As a young math-loving, chess-playing person, Toby has an intuitive ability to understand such things. For several years now he has been a member of ICC, the chess equivalent of online Scrabble, and both programs operate similarly.

After a few basic instructions, I was ready to begin. I picked out a "handle" -- the online name I would use -- and selected the type of game I wanted to play. My choices included the number of minutes I wanted each match to last, whether I wanted to be penalized for using nonacceptable words and whether I would play against anyone or only players who met certain pre-selected criteria. So far, so good.

That first game remains a blur. I recall being scared I would do something wrong. I was confused in the beginning and I'm pretty sure I lost. Fortunately, Toby stood by to guide me along.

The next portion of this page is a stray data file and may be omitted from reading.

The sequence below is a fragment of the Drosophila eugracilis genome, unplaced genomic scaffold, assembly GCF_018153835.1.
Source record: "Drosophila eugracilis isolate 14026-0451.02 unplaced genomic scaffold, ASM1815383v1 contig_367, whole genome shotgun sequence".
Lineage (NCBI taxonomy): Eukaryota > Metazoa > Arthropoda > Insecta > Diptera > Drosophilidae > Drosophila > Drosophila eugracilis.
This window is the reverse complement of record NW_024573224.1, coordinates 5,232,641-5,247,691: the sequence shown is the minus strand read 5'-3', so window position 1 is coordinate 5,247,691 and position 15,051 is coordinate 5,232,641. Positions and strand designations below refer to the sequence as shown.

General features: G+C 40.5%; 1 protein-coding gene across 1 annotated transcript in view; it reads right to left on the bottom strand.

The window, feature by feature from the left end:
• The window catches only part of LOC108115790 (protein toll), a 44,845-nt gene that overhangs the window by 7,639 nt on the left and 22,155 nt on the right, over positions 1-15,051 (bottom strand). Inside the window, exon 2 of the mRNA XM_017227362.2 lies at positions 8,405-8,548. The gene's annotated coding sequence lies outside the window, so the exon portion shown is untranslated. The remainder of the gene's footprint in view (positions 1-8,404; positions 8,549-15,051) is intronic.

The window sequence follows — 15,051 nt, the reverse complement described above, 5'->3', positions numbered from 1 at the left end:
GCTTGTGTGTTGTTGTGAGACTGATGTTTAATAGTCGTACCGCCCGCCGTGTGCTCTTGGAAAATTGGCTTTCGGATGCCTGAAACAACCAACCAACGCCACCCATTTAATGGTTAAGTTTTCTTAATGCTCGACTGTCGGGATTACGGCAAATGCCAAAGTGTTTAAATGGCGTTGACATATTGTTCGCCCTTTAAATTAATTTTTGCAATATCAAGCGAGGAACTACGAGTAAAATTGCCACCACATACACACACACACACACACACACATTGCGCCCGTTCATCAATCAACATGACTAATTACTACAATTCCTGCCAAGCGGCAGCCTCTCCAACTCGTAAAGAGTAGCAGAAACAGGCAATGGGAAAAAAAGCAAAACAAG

"Quick! Quick!" I panicked right after the game began. "How do I rearrange the letters on my rack?"

"You can move them with the mouse or right click alongside the rack and they'll be rearranged automatically," he responded calmly.

Although I didn't think it would happen, I started regaining my composure by the fifth or sixth move. Virtual Scrabble began to make sense. I've learned more new words in one month than in all my previous years of playing and I eagerly anticipate the day my rating breaks 1,000. Toby says I'm addicted and he's probably right. The other night I woke up from sleep and was unable to lie back down without words flashing through my mind, my body restlessly tossing and turning.

"I'll get up for a little while," I told myself as I wandered down the hall toward my office.

"Maybe I'll sign on for a few minutes just to see if anyone's playing."